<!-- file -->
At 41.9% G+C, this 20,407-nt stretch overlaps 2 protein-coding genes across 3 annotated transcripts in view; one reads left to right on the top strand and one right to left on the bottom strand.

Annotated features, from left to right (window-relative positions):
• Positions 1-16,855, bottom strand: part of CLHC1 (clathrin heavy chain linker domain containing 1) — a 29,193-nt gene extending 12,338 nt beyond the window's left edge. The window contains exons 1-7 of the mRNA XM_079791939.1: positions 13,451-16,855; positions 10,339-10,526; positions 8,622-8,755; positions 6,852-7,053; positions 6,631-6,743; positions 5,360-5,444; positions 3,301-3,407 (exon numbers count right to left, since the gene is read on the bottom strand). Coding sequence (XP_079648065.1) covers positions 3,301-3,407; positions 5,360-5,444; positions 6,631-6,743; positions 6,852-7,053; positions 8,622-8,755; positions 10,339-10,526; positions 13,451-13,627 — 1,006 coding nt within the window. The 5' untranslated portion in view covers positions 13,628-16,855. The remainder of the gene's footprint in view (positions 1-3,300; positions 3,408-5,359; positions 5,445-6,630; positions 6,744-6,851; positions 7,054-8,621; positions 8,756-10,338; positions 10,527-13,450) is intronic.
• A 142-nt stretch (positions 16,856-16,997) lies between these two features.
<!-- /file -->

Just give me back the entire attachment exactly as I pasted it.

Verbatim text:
At 41.9% G+C, this 20,407-nt stretch overlaps 2 protein-coding genes across 3 annotated transcripts in view; one reads left to right on the top strand and one right to left on the bottom strand.

Annotated features, from left to right (window-relative positions):
• Positions 1-16,855, bottom strand: part of CLHC1 (clathrin heavy chain linker domain containing 1) — a 29,193-nt gene extending 12,338 nt beyond the window's left edge. The window contains exons 1-7 of the mRNA XM_079791939.1: positions 13,451-16,855; positions 10,339-10,526; positions 8,622-8,755; positions 6,852-7,053; positions 6,631-6,743; positions 5,360-5,444; positions 3,301-3,407 (exon numbers count right to left, since the gene is read on the bottom strand). Coding sequence (XP_079648065.1) covers positions 3,301-3,407; positions 5,360-5,444; positions 6,631-6,743; positions 6,852-7,053; positions 8,622-8,755; positions 10,339-10,526; positions 13,451-13,627 — 1,006 coding nt within the window. The 5' untranslated portion in view covers positions 13,628-16,855. The remainder of the gene's footprint in view (positions 1-3,300; positions 3,408-5,359; positions 5,445-6,630; positions 6,744-6,851; positions 7,054-8,621; positions 8,756-10,338; positions 10,527-13,450) is intronic.
• A 142-nt stretch (positions 16,856-16,997) lies between these two features.